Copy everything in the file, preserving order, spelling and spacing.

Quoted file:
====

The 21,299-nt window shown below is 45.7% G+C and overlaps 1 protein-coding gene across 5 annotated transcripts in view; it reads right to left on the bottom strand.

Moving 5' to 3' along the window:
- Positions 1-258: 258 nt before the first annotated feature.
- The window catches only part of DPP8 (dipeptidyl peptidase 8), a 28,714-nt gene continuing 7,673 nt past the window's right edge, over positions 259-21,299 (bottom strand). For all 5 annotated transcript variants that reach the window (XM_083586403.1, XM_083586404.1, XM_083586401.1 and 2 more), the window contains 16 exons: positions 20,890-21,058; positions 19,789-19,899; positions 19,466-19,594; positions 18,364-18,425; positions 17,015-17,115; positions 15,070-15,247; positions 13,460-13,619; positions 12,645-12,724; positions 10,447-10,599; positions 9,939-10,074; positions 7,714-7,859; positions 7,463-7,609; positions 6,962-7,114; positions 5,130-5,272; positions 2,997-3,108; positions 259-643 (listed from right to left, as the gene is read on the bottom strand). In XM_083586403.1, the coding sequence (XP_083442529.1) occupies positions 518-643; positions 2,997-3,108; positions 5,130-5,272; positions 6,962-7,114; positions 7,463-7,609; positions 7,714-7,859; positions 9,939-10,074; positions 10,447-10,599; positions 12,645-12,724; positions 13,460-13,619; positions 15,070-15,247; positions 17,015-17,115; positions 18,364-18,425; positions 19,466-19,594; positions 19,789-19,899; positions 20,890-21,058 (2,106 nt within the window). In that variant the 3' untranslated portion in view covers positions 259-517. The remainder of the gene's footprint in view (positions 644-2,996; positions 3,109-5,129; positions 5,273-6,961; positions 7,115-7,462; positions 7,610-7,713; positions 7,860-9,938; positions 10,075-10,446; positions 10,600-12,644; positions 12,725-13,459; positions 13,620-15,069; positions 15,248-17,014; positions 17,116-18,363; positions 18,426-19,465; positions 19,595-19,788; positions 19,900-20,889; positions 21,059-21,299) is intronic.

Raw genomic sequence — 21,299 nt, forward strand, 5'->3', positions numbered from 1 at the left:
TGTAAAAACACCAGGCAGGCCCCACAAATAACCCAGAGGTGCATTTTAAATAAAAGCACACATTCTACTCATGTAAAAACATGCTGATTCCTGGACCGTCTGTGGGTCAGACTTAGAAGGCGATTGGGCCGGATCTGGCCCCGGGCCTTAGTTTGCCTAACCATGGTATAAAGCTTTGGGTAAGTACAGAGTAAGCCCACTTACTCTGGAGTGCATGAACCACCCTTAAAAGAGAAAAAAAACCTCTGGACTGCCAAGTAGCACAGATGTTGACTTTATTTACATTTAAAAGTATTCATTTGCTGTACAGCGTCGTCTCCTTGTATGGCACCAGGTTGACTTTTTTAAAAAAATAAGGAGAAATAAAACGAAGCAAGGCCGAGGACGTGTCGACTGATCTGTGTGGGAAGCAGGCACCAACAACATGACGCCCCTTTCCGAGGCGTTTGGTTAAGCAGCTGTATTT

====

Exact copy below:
The 21,299-nt window shown below is 45.7% G+C and overlaps 1 protein-coding gene across 5 annotated transcripts in view; it reads right to left on the bottom strand.

Moving 5' to 3' along the window:
- Positions 1-258: 258 nt before the first annotated feature.
- The window catches only part of DPP8 (dipeptidyl peptidase 8), a 28,714-nt gene continuing 7,673 nt past the window's right edge, over positions 259-21,299 (bottom strand). For all 5 annotated transcript variants that reach the window (XM_083586403.1, XM_083586404.1, XM_083586401.1 and 2 more), the window contains 16 exons: positions 20,890-21,058; positions 19,789-19,899; positions 19,466-19,594; positions 18,364-18,425; positions 17,015-17,115; positions 15,070-15,247; positions 13,460-13,619; positions 12,645-12,724; positions 10,447-10,599; positions 9,939-10,074; positions 7,714-7,859; positions 7,463-7,609; positions 6,962-7,114; positions 5,130-5,272; positions 2,997-3,108; positions 259-643 (listed from right to left, as the gene is read on the bottom strand). In XM_083586403.1, the coding sequence (XP_083442529.1) occupies positions 518-643; positions 2,997-3,108; positions 5,130-5,272; positions 6,962-7,114; positions 7,463-7,609; positions 7,714-7,859; positions 9,939-10,074; positions 10,447-10,599; positions 12,645-12,724; positions 13,460-13,619; positions 15,070-15,247; positions 17,015-17,115; positions 18,364-18,425; positions 19,466-19,594; positions 19,789-19,899; positions 20,890-21,058 (2,106 nt within the window). In that variant the 3' untranslated portion in view covers positions 259-517. The remainder of the gene's footprint in view (positions 644-2,996; positions 3,109-5,129; positions 5,273-6,961; positions 7,115-7,462; positions 7,610-7,713; positions 7,860-9,938; positions 10,075-10,446; positions 10,600-12,644; positions 12,725-13,459; positions 13,620-15,069; positions 15,248-17,014; positions 17,116-18,363; positions 18,426-19,465; positions 19,595-19,788; positions 19,900-20,889; positions 21,059-21,299) is intronic.

Raw genomic sequence — 21,299 nt, forward strand, 5'->3', positions numbered from 1 at the left:
TGTAAAAACACCAGGCAGGCCCCACAAATAACCCAGAGGTGCATTTTAAATAAAAGCACACATTCTACTCATGTAAAAACATGCTGATTCCTGGACCGTCTGTGGGTCAGACTTAGAAGGCGATTGGGCCGGATCTGGCCCCGGGCCTTAGTTTGCCTAACCATGGTATAAAGCTTTGGGTAAGTACAGAGTAAGCCCACTTACTCTGGAGTGCATGAACCACCCTTAAAAGAGAAAAAAAACCTCTGGACTGCCAAGTAGCACAGATGTTGACTTTATTTACATTTAAAAGTATTCATTTGCTGTACAGCGTCGTCTCCTTGTATGGCACCAGGTTGACTTTTTTAAAAAAATAAGGAGAAATAAAACGAAGCAAGGCCGAGGACGTGTCGACTGATCTGTGTGGGAAGCAGGCACCAACAACATGACGCCCCTTTCCGAGGCGTTTGGTTAAGCAGCTGTATTT